Week in OSINT #2022-32

I'm back after a few weeks of rest, and I've got some cool new things for you in store, from tutorials to tools!

It was great to take a few weeks off, and I really needed it. Work was pretty busy, private I had some busy weeks, and trying to write a weekly overview was pretty much impossible! But I'm back, refreshed and all, with some great tips from the community, and some personal tips. So grab that coffee, tea or other beverage, and enjoy my weekly overview of OSINT news for week 32:

  • GPSJam Map
  • Travelling Distance
  • Creating Panoramas
  • Twitter Video Playback
  • Video Speed Control
  • VisiData
  • IMEI and MAC
  • Netflix Tip

Site: GPSJam Map

John Wiseman had a look at freely available ADS-B information, and especially the uncertainty and accuracy indicators. By collecting and filtering such information, and plotting them on a map, he has created a global map that shows where in the world GPS signals seem to be jammed. If you want to know some more details, in this Twitter thread he explains how his map is precisely built. Thank you, Max Bernhard for sharing this tip with me!

World map of locations where GPS signals seem to be jammed
World map of locations where GPS signals seem to be jammed

Link: https://gpsjam.org

Site: Travelling Distance

Back in episode https://sector035.nl/articles/2022-24 I mentioned the tool TravelTime, to calculate the distance that could be travelled using different modes of transport. Twitter user TRADECRAFT shared two similar sites, that show the distance that can be travelled with public transport within Europe. Created by Benjamin Td and Julius Tens, these maps give you a quick overview of what European locations one can reach within several hours.

Plotting how long journeys take when travelling by train from Malaga
Plotting how long journeys take when travelling by train from Malaga

Link: https://chronotrains-eu.vercel.app

Link: https://direkt.bahn.guru

Tutorial: Creating Panoramas

Over at the blog of Aware Online, I stumbled upon a new tutorial about how to take a video and create a panorama view of a scene using the freely available tool AutoStitch. The tool is fairly straight forward, and by providing it with a link of extracted images from a video, it will try to generate a panorama with the given data. A very useful tool when working with geolocation tasks.

Stitching together multiple images
Stitching together multiple images

Link: https://www.aware-online.com/en/...

Autostitch: http://matthewalunbrown.com/autostitch/autostitch.html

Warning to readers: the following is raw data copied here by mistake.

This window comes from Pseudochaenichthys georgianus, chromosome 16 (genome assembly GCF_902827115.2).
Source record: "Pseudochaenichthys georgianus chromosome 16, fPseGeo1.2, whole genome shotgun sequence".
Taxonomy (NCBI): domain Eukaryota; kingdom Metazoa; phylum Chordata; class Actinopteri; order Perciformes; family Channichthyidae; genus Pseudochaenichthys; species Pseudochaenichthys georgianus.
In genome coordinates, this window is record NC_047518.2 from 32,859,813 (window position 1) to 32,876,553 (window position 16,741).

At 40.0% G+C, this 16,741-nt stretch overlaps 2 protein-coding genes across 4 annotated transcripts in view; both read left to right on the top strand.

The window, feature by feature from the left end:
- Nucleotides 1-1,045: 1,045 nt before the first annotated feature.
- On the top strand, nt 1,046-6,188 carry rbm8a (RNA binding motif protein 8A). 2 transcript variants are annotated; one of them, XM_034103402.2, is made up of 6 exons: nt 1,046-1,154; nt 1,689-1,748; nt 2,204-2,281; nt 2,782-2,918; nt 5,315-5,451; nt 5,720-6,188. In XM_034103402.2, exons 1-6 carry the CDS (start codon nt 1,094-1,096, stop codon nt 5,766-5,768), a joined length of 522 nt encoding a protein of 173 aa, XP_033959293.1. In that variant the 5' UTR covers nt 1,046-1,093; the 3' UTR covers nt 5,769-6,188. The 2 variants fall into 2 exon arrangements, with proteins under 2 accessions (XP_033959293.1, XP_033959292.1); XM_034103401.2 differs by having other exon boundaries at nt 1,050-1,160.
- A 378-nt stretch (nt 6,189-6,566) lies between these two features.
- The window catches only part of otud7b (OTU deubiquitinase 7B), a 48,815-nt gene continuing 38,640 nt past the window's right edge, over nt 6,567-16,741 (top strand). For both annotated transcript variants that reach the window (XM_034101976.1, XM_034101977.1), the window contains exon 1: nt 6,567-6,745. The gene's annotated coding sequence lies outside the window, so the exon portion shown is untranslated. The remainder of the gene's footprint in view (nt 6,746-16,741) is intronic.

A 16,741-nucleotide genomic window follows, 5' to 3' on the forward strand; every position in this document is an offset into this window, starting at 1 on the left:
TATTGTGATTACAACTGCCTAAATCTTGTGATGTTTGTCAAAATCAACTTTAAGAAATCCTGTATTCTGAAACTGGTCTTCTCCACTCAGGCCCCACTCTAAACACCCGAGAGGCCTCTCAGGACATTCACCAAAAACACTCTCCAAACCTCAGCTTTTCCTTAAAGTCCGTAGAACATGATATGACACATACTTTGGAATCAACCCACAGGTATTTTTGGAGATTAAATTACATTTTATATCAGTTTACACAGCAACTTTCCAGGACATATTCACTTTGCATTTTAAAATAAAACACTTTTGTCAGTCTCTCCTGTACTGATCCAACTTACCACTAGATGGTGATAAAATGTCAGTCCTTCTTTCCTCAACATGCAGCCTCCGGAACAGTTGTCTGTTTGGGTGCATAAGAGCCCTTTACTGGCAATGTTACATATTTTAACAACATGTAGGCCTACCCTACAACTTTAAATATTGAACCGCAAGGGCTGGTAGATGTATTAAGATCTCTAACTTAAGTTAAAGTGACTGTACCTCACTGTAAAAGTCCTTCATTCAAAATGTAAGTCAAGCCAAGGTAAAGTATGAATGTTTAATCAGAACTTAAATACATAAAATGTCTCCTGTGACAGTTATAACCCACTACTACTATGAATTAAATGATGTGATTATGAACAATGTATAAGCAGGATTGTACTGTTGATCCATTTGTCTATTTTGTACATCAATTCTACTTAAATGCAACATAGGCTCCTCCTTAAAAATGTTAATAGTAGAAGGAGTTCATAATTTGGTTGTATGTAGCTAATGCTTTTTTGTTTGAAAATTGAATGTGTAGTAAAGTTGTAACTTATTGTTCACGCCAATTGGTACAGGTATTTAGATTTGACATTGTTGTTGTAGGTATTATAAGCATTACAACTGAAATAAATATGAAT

Tip: Twitter Video Playback

If you are like me, and sometimes want to quickly look or verify something using your mobile, Twitter has got you covered since earlier this year. When you are viewing a video on the mobile app, it now offers playback speeds by tapping the settings on the top. Sadly enough this option isn't available in the web version (yet).

Changing the playback speed of Twitter videos
Changing the playback speed of Twitter videos

Tool: Video Speed Control

To continue on the last tip, about changing video speeds in the Twitter mobile app, here's a handy addon for your browser. It works with any HTML5 based video service, whether it's Twitter or Netflix, and you can change the playback speed instantly. Simply install the addon or extension in your browser, reload the page in case you have the desired video open, and enjoy a slow motion or sped up version.

Speeding up or slowing down videos within your browser
Speeding up or slowing down videos within your browser

Link: Chrome extension

Link: Firefox add-on

Tool: VisiData

I was notified by Roland and Clandestine about a cool looking tool, that enables you to analyze and visualize data directly in your command line. I've played with it for a bit, but despite the fact that the learning curve is quite steep, there's a lot of documentation online. Play around with the options, keyboard shortcuts and possibilities, and you'll quickly be able to, for instance, load JSON data of the last 100 or so interactions on Twitter, and create some awesome tables!

Visualizing JSON data on the command line
Visualizing JSON data on the command line

Link: https://www.visidata.org

Cheatsheet: https://jsvine.github.io/visidata-cheat-sheet/en/

YouTube playlist: https://www.youtube.com/user/saulpwanson/videos

Links: IMEI and MAC

This little Twitter thread touches on the subject of digital forensics. When talking about mobile phones, the term 'MAC address' comes up quite often, and is the hardware address that is assigned to network adapters. Another term one hears is the IMEI, or 'International Mobile Equipment Identity'. That is the unique identifier that all mobile phones use to communicate with the network. With both the MAC and IMEI address it is possible to retrieve information about the company who registered it. And with the IMEI it's usually even possible to retrieve the exact phone model. Have a look at this useful thread by DAFTROCK with some useful links:

Link: https://twitter.com/D4ftR0ck/status/1547325005670875143

Media: Netflix Tip

This miniseries clearly shows the darker sides of gather information on people, and how it can affect peoples lives. This three part miniserie is about how a bit over ten years ago Hunter Moore started one of the first websites containing revenge porn. It has interviews with different parties involved, but mainly revolves around one mother who is destined to remove the site and its contents from the internet forever. A thrilling narrative, that still isn't fully resolved.

Link: https://www.netflix.com/title/81387065

Have a good week and have a good search!

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